Who am I? Who are you? Do you want to know the answers or do you want to live your life and discover that? I am a barista, a brother, a seminarian, a son, an American, and on and on. Do any of these describe me fully? Would you want them to describe you fully? This is the gauntlet which the Christian religion not only throws down in front of the world, but in front of the church as well. To live together as individuals in community doesn’t mean that the rest of the community must follow what you believe or that you must acquiesce to the structure of the community. The question isn’t some sort of either/or because what the church demands of you is that you is to be in relationship with Jesus. And this requires us to really believe in Jesus, not just the Jesus of our imaginations. If we think about our friends and loved ones today we often get the impression of people to whom our own will is enacted. We see them as characters in sitcoms who are placed into a situation and react in set patterns. Yet if we truly were to think about how we want to be treated, we would realize this all wrong. We want to have the benefit of the doubt and for people to seriously think about what we say not just when it happens to agree with them.
Liberal Jesus, Conservative Jesus, American Jesus, Liberation Jesus, they aren’t the real Jesus. We hang them up on our walls, place them on our bookshelves, and even see their marks in our churches. But not one of them saves us. That Jesus was a real man and is the real God. That Jesus didn’t proclaim an arbitrary law but spoke of the Torah that had been written on our hearts. That Jesus didn’t give up on the people he loved, but died for all of them. It wasn’t because he wanted us to follow his teachings, but to be in relationship. There is a myth that the church is divided, but this is a myth fabricated by people who don’t understand relationships. The church is united in its love of Christ. God sees us not in our divisions or groups, but in our unity under the blood which is called simply “The Church.”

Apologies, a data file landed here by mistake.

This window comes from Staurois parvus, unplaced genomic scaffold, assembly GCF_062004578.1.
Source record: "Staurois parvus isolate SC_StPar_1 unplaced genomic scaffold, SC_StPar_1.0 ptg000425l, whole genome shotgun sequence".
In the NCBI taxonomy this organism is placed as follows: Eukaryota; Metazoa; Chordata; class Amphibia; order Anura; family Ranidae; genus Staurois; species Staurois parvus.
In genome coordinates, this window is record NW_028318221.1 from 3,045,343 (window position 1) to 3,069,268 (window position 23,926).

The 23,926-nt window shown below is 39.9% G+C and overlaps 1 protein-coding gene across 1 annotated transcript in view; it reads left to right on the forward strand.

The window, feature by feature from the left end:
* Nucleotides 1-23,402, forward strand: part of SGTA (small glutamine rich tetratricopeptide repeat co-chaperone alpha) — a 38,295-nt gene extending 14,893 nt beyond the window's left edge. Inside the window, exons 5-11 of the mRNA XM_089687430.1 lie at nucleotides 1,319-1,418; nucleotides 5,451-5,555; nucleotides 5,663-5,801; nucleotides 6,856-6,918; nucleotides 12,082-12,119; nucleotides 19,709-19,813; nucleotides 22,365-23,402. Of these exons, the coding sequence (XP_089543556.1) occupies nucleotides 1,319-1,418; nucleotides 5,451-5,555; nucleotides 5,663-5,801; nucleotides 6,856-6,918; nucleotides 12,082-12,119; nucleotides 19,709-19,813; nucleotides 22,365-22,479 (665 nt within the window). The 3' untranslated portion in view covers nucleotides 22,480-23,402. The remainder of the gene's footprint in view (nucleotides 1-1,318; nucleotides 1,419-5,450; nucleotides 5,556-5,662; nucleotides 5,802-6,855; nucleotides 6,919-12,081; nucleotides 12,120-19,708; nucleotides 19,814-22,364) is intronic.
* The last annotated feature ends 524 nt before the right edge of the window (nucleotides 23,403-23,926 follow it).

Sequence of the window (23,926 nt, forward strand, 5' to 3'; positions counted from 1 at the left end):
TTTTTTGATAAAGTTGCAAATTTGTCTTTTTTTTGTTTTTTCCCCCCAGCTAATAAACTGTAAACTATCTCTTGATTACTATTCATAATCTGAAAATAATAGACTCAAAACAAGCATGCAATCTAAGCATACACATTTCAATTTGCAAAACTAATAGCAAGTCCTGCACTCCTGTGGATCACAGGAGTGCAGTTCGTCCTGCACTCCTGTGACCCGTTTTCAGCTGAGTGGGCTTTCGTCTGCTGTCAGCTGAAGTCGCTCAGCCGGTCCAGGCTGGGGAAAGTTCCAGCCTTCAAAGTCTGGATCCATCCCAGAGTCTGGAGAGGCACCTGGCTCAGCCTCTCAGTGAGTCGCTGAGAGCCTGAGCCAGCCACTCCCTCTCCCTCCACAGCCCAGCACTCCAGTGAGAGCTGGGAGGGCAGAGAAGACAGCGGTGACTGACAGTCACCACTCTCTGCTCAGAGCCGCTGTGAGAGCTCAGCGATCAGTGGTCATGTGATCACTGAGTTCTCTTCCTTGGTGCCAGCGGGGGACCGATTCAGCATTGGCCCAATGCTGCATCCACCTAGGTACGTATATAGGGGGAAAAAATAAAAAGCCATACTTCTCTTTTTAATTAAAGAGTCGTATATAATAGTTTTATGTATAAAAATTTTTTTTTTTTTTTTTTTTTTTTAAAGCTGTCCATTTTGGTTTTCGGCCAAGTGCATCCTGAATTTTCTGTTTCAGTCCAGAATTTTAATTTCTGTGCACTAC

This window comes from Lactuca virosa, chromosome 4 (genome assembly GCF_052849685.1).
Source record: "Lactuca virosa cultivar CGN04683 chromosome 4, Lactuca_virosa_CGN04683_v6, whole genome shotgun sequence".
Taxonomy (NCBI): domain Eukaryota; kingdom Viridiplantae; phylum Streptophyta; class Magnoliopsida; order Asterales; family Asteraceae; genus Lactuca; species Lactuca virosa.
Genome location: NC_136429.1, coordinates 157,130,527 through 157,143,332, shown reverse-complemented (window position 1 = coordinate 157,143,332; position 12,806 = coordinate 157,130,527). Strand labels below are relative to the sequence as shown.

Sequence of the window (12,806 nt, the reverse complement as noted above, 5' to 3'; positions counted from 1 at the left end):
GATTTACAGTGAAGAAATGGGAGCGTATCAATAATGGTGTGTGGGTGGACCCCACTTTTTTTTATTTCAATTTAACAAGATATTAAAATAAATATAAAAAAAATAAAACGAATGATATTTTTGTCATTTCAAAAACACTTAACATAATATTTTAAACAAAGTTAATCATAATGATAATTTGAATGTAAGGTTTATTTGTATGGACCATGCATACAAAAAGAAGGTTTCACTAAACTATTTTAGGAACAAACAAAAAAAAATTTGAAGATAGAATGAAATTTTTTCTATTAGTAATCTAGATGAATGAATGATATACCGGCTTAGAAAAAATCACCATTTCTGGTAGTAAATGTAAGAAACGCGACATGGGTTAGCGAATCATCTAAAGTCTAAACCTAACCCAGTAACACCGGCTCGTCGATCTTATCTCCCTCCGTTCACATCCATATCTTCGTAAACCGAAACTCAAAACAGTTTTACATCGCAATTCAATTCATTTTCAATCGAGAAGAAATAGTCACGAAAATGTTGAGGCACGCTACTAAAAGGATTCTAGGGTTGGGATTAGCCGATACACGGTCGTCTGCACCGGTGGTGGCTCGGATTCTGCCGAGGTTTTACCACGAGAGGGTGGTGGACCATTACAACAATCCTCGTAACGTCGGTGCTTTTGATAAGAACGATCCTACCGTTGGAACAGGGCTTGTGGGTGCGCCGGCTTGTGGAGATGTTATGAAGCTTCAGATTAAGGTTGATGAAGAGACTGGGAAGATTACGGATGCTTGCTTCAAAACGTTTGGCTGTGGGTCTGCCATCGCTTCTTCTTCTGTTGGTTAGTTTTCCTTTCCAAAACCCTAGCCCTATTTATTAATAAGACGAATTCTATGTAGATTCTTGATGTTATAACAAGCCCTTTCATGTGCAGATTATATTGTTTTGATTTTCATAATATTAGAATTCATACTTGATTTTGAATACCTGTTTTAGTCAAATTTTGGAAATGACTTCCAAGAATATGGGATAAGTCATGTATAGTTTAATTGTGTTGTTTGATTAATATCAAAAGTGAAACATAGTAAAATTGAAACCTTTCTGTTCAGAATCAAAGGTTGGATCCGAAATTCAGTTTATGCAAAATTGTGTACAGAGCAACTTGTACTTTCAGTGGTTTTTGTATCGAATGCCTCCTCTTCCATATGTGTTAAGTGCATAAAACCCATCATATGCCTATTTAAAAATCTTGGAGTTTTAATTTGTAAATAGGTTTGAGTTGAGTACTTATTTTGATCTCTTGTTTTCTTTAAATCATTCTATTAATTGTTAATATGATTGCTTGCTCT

Thursday, December 30, 2010

This is Christmas?

I am going to keep this brief. Which is to say, it will be longer than I expect it to be. However, the imperfections of our expectations and the let downs of our life are uncertainties. All human beings feel cut off from one another … and … whether we like to admit it or not, we feel cut off from ourselves as well. Our society is built on some pretty shabby myths. For the most part we accept these myths because to reject them, we fear, will cut us off even further from those around us.
Recently, I have been forced to ask myself a very frightening question, namely: What is an individual? The so-called "two-Americas" have two very different views about that. Some in this country believe that the individual is the center of his or her universe. Restrictions from government or society are viewed as things worse than impositions, they are viewed as downright evil. The other extreme holds that the individual is only as strong as everyone else in the community (whatever that is). These are the people who say "it takes a village." Let me be up front, in America, both these views are inherently wrong because they have a flawed idea of "humanity."
All human beings are sinners. That is to say, we are dysfunctionally programmed from birth. This is something only one institution that I know of has had the courage to say. If something is inherently flawed, no amount of tweaking it is going to get it back to normal again because there is no "ideal system" alive in the world today. Pursuit of our own paths to an "ideal me" or an "ideal community" all end in tears and many times death. Sociopaths and lone gunmen who view their "right" as one worth killing for are just as prevalent as the ideal societies of the U.S.S.R. or Nazi Germany. A person who murders for his or her own gain is just as ideologically driven as the person who has bought into an herd mentality. Murders and cultures of murder are the order of the day, and cannot be ignored. Indeed for the survival of our species, the must not be ignored.